Nonetheless, the first thing with which we’re presented as we pull into the courtyard and greet our hosts, Stanko and his wife Suzana, is a manifesto. Not a verbal diatribe, or a wine as its own flag-planting statement, but a handout in which Stanko and another regional iconoclast, Edi Kante, defend their bottles.
That’s right: they defend their bottles. Radikon explains that the standard 750 ml bottle is a little shy of the ideal quantity for two people and a meal (with which I agree, though I sense some pushback from Theresa), and thus the standard 375 ml half-bottle is too small for a single-diner’s consumption. So, Radikon (and Kante) have gone up a size, to 1000 ml and 500 ml, respectively. Of course, the problem was then finding corks that fit. But no more. The solution, unique to these wineries, is also claimed to address issues of in-bottle oxygen exposure to ensure proper ageability, though I can’t imagine how this can be any more than conjecture in the absence of long-term research.
As I’m puzzling through the Italian version of this call to slightly-more-intoxicated arms, we’re led into the cellar…which doesn’t look like some mad scientist’s laboratory. Rather, it looks like any other traditionalist’s cellar: large, neutral barrels, some cages for bottled wines, and very little else. It’s this that, more than anything else, separates Radikon from the more radical elements in his region, for there are no amphorae anywhere to be seen (except for that one somewhat suspicious interloper in the courtyard). The recipe, as such, is that of any “natural” winemaker, but less so. Except, that is, for the skins.
Gimme some skin
There are a number of little reasons that add up to the established eccentricity of the “orange wines,” but the one with the most obvious effect is extended skin contact. It’s not just about the resultant tannin, though that is obviously a major factor in their unusual structural impact, but about everything else that goes on while the wine’s sitting there on its skins. And, it must also be said, everything that doesn’t; the other significant influence on the wines is certain studied inattention to preservation and control.
The result is a wine that tastes alive in a primordial-ooze sort of way, but in fact has a surplus of more naturally-derived stabilizing elements that make up for a deficiency in the usual recipe of introduced stabilizers like sulfur, fining, and filtration.
We wander the perimeter of the courtyard for a moment, staring down the rather steep pitch of vineyards directly below the house, and then at their rise and undulation back into the Italian horizon. Though we can’t see them, there are vines in the other direction as well: across the road, across the border. These wines that straddle genres come from grapes that straddle arbitrary political divisions. It seems fitting, somehow.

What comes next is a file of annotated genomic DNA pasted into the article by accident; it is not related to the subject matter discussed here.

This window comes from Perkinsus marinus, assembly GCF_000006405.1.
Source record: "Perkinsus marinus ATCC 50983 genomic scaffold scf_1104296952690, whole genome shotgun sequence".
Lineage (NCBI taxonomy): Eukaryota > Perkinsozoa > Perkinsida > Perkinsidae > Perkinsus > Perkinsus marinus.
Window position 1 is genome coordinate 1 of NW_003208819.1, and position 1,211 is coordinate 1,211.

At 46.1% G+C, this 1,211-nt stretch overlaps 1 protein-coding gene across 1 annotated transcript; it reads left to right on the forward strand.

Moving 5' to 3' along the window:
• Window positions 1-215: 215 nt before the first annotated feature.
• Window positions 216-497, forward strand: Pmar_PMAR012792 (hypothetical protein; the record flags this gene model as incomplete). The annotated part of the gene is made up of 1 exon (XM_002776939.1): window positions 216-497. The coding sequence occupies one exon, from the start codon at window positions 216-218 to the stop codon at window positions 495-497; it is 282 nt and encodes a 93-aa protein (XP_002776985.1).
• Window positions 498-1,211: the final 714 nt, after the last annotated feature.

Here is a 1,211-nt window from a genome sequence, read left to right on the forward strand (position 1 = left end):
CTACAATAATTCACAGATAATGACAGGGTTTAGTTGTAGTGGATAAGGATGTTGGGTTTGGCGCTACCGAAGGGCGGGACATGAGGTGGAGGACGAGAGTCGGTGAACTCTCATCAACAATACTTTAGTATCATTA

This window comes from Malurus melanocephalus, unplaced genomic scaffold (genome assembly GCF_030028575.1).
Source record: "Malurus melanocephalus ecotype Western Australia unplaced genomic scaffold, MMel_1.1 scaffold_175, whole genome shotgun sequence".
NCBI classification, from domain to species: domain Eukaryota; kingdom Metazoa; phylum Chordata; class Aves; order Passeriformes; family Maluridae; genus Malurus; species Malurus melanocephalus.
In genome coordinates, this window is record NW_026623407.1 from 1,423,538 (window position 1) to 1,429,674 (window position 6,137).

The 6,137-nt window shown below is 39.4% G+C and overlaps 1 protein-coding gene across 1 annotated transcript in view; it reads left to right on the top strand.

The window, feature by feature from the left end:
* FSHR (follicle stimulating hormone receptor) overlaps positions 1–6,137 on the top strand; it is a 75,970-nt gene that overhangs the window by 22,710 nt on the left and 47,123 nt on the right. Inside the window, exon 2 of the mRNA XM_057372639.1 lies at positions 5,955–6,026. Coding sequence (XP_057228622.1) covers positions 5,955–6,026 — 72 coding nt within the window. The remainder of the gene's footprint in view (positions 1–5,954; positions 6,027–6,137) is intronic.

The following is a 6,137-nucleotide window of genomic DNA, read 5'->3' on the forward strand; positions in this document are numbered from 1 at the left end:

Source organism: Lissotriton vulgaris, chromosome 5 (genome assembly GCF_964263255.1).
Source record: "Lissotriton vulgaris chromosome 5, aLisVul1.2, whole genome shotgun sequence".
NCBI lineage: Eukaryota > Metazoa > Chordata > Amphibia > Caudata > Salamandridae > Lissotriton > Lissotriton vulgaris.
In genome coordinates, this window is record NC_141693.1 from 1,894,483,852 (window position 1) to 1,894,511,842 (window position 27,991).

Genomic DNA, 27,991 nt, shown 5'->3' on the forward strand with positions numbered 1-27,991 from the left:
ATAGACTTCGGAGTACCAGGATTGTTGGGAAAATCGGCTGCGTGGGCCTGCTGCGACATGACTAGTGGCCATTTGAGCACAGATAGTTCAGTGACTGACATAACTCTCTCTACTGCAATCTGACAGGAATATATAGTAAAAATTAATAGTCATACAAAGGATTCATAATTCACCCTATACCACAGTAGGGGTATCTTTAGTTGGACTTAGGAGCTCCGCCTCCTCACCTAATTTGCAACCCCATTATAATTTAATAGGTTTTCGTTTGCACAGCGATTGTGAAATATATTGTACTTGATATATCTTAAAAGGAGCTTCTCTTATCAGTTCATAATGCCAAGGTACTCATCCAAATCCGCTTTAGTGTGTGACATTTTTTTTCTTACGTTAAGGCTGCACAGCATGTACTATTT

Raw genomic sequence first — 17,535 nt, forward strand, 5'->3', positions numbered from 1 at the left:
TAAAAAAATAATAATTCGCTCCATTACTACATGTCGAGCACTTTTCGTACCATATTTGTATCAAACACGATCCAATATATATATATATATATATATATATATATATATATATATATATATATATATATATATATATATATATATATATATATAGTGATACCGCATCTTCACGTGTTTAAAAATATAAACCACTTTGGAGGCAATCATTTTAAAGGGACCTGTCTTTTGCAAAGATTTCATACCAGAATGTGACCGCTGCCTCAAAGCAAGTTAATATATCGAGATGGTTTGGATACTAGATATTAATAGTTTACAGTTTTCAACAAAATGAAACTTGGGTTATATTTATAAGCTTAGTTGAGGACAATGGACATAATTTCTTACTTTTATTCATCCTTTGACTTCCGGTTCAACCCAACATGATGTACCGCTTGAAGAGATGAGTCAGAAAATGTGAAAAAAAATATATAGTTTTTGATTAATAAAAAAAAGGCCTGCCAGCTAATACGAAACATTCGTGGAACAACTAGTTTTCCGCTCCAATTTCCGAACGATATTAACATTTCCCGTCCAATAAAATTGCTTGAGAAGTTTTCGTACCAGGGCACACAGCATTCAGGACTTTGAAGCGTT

One thing that surprises: the youth of the vines, some of which aren’t even a decade old. When they’re mature, will the wines be even more concentrated and rich? And it must be asked: in this case, is that a good? For now, there are no answers. Only tasting, in a chilly room full of serene casks. (Which, actually, isn’t to the benefit of all of the wines; Radikon recommends his whites be tasted at red-wine temperature, and this cellar is considerably cooler than that, which brings out their tannin a little more than would be the case in the course of ordinary drinking.)
We start with a vertical of what Radikon calls “the ultimate grape of the zone.” I presume
Radikon 2007 Ribolla Gialla (barrel sample) (Venezia Giulia) – Tight and yet as beautifully weird as expected; no reason not to jump in with both Dadaist feet and fight through the cobwebs. Tannin is the initial impression, followed by apricot and cream, then a sweet, brioche-like character. Very long and dense, but identifiable components are mere teases at the moment. The wine’s still hard, though its future character can be glimpsed.
Radikon 2006 Ribolla Gialla (barrel sample) (Venezia Giulia) – Matchstick, chamomile, minerals, and the light bitterness of over-steeped tea leaves.
Radikon 2005 Ribolla Gialla (barrel sample) (Venezia Giulia) – Fruit salad heavy on the pineapple, with tannin and spiky acidity. Citrusy and linear. Needs to settle down.
Radikon 2004 Ribolla Gialla (barrel sample) (Venezia Giulia) – Golden. Apples and citrus, with clean tannin.
Next, we move on to a blend of pinot grigio, sauvignon blanc, and chardonnay. In lesser hands, this would rarely work.
Radikon 2005 “Oslavje” (barrel sample) (Venezia Giulia) – Tannic (big surprise), sauvignon-dominated, and full of fruity tropicality.
Radikon 2005 “Oslavje” (barrel sample) (Venezia Giulia) – Take two, from a different barrel. And, of course, completely different. Very floral, round, and full-bodied, with peaches. Also, dried honey laden with beeswax (which is also a textural impression). Huge, but complete. Rather impressive.
Radikon 2006 “Oslavje” (barrel sample) (Venezia Giulia) – Grapefruit. Big – actually, almost fat – with solidity and length. There’s a significant vinyl element (both aromatic and textural) that I don’t quite understand, though.
And then, a third wine…
Radikon 2005 “Jakot” (barrel sample) (Venezia Giulia) – Fresh and light. Makrut lime poured over rocks. Simpler than the other wines, with a straightforward flavor. Already seems fairly complete. Long.